Wow. Just wow. This play destroyed my heart from page one, increasingly so until it was a bleeding, traumatized mess on the last page.
It is a very short list of 20th-century American plays that continue to have the same power and impact as when they first appeared―57 years after its Broadway premiere, Tennessee Williams’ A Streetcar Named Desire is one of those plays. The story famously recounts how the faded and promiscuous Blanche DuBois is pushed over the edge by her sexy and brutal brother-in-law, Stanley Kowalski.Streetcar launched the careers of Marlon Brando, Jessica Tandy, Kim Hunter and Karl Malden, and solidified the position of Tennessee Williams as one of the most important young playwrights of his generation, as well as that of Elia Kazan as the greatest American stage director of the ’40s and ’50s.
This book doesn’t get five stars because I like the ending, or because the story is positive. It gets five stars for how completely it destroyed my emotions. Everything about this book is powerful and vivid, and that what makes it like nothing I’ve ever read (for school) before.
Normally, I don’t care for trigger alerts, but this book needs, like, twelve of them. I had no idea what the plot would be like, so every time a new emotionally charged issue appeared in the plot, it freaked me out. This book pulls no punches, so if you’re planning on reading it (which you should be), just know you’re in for a blunt examination of domestic violence, rape, gay shaming (the book isn’t homophobic, just certain characters), suicide, mental illness, and abusive relationships.
The characters of ASND are complicated and imperfect to say the least, but all of them felt real. I was fascinated by Blanche’s manipulative personality, and I empathized with her need to escape the trauma in her past and get back to the magical life she’d had as a innocent Southern belle. The discussion of female sexuality that develops as we learn more about Blanche’s past is complex, with no right answers.
Stanley was downright terrifying for much of this book. His bursts of violence were vividly written, his control over Stella was as obvious as it was fucked up. He’s a womanizer through and through, but no part of his character is overplayed or unrealistic. That’s the awful part–his character is 100% believable, even half a century after the play was written.
Stella was one of my least favorite characters, but I understood her. She lets herself stay with Stanley and his abuse, but in a way, she had no where else to go. I was frustrated at her for most of the book, but she was an important character for the plot’s message about domestic violence. Getting out of abusive relationships isn’t easy, and though I wanted to grab Stella and shake her, I also understood the difficult psychological situation she was in, especially caught up with someone as expertly manipulative as Stanley.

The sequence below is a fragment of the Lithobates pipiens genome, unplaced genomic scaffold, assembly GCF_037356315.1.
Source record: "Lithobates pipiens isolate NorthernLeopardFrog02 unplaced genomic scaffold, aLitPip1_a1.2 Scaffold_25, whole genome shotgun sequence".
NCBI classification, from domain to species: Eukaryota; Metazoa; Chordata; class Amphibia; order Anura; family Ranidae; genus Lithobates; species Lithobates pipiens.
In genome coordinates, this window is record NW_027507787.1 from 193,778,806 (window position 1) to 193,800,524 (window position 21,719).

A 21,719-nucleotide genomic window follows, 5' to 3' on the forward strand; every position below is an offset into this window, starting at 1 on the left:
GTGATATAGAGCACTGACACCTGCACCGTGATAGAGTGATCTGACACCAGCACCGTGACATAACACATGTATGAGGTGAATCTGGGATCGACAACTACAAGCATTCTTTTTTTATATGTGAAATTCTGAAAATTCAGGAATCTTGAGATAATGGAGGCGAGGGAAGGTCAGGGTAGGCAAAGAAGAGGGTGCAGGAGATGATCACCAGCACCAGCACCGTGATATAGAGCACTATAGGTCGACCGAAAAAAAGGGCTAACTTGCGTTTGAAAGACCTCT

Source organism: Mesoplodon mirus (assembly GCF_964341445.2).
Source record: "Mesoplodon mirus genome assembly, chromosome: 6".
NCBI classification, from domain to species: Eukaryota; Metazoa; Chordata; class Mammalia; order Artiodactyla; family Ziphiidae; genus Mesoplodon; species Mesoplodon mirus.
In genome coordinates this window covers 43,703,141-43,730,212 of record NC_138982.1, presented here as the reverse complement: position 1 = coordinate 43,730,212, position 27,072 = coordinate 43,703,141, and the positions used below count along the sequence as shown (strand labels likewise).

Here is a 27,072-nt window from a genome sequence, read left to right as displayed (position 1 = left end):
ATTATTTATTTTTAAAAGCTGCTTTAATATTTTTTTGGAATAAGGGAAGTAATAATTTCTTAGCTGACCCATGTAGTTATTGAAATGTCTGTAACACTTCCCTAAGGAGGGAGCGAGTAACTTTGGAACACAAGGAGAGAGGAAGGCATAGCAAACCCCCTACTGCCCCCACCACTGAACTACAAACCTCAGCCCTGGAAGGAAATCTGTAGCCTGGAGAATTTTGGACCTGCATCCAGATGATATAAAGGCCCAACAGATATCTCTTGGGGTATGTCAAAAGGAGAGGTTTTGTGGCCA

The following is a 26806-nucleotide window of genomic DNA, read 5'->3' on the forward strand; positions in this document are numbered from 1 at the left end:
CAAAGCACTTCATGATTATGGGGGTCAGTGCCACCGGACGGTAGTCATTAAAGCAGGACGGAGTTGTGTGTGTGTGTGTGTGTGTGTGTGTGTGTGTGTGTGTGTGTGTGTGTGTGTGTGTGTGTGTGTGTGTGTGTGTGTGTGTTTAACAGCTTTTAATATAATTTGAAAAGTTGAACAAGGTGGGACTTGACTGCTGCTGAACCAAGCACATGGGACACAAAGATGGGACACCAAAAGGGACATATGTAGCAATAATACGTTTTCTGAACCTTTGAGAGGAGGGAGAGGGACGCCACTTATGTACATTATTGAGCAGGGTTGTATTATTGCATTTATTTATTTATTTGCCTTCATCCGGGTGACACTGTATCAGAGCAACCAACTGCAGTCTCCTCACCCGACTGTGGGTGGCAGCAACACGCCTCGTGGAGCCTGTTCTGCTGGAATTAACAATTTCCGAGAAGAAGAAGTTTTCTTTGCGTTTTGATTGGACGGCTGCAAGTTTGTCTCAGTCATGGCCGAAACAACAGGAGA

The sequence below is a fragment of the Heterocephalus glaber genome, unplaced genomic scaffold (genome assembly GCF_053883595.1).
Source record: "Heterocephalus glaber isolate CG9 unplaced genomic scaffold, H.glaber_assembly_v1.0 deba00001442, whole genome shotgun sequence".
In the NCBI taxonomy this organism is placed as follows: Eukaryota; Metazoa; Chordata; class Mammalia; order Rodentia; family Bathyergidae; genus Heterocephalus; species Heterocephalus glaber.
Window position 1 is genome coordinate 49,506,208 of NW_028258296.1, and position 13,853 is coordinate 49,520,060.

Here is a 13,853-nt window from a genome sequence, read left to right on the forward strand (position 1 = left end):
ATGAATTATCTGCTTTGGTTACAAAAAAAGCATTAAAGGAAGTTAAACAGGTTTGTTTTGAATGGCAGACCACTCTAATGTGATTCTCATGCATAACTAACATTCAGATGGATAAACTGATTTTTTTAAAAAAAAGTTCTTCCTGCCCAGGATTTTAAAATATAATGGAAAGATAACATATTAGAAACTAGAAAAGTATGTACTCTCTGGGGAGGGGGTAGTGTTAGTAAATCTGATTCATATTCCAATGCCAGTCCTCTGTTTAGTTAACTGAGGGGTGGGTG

ASND’s plot is simple, heavily reliant on flashback-esque reveals as the reader slowly learns more and more about each character’s past and inner selves. Every scene added a new layer of depth (and creepiness) to the story. The backbone of the play comes from the bluntness with which Tennessee Williams displays social issues; as a reader, you are forced to look at traumatic and horrifying issues through the eyes of characters you hate and empathize with all at once. I’m glad that I read this book with my class over a couple of weeks, because if I had read it on my own, I probably would have burned through it quickly, and I’m not sure my emotions could have survived that.
If you haven’t read ASND, you should. Even though this play was written in 1947, the issues that the plot discusses still plague our society today. Though ASND doesn’t propose exact solutions–and does not have the happy ending most of us long for–it provides an incredibly important look at the victims and perpetrators of these crimes. The emotional power of ASND will continue to move readers toward action, and hopefully a new generations of readers and viewers will feel compelled to finally take a stand and solve these issues that continue to haunt modern society.
6 thoughts on “Play Review: A Streetcar Named Desire by Tennessee Williams”
What a coincidence… I just bought this on Amazon today!! Looking forward to reading it even more now.
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That’s so convenient! I’m glad you’re going to read it. 🙂
I read this a couple years ago for an Intro to Lit class and it is certainly an interesting play to say the least. My main thing with this play was that it was hard to find a likable character in this play but you’re right, they are all totally believable. Every character has flaws, good points, bad points, the whole nine yards. The ending sucked for me because I was like, “hey! Believe her! Don’t let him get away with this!” But yeah, ASND has a lot of depictions of issues that are as important then as they are now.
On a side note, my prof had told us that in New Orleans I think? they have a contest where guys re-enact that scene where Stanley’s screaming, “STELLA!” I thought that was pretty cool.
The ending KILLED me! I was so angry at all the characters.
That contest seems cool though, in a kind of random way. It’s a very iconic scene for sure 🙂
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